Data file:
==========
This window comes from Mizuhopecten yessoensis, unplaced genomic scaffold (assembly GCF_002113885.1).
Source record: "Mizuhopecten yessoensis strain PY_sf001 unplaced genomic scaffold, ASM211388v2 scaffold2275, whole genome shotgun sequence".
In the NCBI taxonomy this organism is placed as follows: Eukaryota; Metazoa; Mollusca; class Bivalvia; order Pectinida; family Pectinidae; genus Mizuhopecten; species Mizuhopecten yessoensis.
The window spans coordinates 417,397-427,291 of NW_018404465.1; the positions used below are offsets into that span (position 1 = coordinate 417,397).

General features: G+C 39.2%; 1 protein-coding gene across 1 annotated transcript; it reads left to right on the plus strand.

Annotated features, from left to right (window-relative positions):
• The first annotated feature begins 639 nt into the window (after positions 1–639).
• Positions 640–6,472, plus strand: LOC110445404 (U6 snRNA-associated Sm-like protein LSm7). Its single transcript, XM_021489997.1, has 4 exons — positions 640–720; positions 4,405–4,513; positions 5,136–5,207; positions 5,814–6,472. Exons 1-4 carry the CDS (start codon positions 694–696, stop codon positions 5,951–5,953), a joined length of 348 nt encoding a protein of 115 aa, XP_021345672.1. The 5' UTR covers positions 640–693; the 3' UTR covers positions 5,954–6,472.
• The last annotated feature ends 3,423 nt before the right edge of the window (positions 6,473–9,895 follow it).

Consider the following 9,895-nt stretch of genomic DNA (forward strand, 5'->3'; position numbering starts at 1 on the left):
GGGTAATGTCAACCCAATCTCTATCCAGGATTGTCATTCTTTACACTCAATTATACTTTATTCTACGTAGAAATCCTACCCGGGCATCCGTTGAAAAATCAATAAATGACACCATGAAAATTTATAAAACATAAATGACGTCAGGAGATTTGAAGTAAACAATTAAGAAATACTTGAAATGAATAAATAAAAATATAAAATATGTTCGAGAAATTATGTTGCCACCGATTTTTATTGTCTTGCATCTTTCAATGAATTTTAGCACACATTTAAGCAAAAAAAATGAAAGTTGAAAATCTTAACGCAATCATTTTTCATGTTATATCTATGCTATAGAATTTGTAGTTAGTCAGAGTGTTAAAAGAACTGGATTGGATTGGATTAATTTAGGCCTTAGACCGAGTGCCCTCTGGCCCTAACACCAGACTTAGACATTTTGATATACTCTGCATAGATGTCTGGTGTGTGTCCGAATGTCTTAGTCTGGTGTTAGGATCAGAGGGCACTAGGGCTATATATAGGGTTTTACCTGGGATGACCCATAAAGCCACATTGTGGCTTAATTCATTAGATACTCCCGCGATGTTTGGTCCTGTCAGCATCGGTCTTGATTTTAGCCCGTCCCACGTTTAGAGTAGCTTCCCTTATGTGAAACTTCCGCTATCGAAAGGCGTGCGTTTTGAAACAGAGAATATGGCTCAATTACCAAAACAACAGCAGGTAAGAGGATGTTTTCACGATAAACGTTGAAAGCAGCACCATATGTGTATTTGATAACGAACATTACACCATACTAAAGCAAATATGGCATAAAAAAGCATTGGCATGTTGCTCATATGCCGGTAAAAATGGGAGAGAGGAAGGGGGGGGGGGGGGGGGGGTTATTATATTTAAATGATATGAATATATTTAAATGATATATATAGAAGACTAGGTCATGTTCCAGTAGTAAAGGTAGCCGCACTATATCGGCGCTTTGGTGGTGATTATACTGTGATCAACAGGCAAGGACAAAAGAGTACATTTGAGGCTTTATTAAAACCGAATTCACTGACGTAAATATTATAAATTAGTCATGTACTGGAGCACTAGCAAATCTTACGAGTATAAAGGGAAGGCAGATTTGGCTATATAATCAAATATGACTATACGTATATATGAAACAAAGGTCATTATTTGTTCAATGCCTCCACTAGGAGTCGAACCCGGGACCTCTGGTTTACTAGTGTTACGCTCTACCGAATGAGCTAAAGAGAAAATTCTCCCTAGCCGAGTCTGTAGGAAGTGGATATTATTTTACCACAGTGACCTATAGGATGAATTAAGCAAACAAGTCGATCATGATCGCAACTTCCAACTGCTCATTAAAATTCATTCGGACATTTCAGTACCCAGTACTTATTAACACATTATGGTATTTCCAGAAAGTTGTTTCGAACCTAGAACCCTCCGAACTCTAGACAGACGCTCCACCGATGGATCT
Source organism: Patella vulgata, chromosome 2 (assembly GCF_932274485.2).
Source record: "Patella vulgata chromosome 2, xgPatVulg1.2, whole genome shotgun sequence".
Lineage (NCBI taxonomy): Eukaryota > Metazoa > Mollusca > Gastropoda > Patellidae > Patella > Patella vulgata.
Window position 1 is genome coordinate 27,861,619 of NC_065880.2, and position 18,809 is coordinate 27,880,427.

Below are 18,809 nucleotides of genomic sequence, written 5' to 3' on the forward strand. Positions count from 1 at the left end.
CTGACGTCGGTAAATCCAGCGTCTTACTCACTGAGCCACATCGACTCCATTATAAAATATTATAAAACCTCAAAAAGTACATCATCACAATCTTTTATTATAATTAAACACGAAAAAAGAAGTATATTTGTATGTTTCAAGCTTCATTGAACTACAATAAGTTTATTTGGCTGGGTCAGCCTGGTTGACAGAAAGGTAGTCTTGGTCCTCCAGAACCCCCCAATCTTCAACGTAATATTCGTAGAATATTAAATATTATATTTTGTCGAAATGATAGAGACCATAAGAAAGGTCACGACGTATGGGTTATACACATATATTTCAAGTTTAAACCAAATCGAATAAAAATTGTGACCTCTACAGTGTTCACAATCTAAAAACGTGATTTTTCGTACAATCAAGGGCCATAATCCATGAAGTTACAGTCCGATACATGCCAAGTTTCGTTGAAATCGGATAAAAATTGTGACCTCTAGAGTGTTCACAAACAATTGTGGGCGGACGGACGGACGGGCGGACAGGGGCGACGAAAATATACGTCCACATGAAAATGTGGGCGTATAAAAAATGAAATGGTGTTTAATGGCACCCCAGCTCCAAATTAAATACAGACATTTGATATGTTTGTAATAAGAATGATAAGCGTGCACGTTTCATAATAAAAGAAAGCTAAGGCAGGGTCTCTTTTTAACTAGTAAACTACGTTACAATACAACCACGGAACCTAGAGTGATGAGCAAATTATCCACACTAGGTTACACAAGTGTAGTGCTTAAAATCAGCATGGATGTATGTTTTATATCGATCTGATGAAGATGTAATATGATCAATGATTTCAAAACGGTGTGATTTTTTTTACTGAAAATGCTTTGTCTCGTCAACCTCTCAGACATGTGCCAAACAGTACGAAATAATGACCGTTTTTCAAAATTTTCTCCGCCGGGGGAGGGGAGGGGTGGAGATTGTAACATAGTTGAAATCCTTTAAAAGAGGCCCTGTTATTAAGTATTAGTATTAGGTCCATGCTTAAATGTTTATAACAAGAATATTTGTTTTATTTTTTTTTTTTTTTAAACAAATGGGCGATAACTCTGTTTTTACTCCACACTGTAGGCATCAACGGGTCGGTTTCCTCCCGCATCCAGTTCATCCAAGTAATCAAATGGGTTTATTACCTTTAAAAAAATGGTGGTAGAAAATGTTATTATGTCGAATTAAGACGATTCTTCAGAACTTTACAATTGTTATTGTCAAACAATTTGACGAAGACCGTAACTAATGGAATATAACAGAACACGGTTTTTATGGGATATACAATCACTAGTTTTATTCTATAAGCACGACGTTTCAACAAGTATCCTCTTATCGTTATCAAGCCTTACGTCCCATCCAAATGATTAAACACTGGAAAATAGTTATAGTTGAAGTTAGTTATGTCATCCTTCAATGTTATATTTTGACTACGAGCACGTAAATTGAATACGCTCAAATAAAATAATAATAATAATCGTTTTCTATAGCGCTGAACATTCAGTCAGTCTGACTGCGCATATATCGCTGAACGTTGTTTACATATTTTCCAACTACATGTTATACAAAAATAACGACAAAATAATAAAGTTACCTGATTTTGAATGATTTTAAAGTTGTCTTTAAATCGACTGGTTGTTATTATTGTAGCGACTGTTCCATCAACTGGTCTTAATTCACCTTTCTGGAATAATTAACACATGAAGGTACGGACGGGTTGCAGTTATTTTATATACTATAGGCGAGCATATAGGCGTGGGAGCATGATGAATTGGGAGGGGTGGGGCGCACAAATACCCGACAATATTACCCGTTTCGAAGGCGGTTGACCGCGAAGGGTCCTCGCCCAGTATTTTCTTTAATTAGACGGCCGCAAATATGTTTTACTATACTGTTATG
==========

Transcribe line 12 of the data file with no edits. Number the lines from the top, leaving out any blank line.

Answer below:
Source organism: Patella vulgata, chromosome 2 (assembly GCF_932274485.2).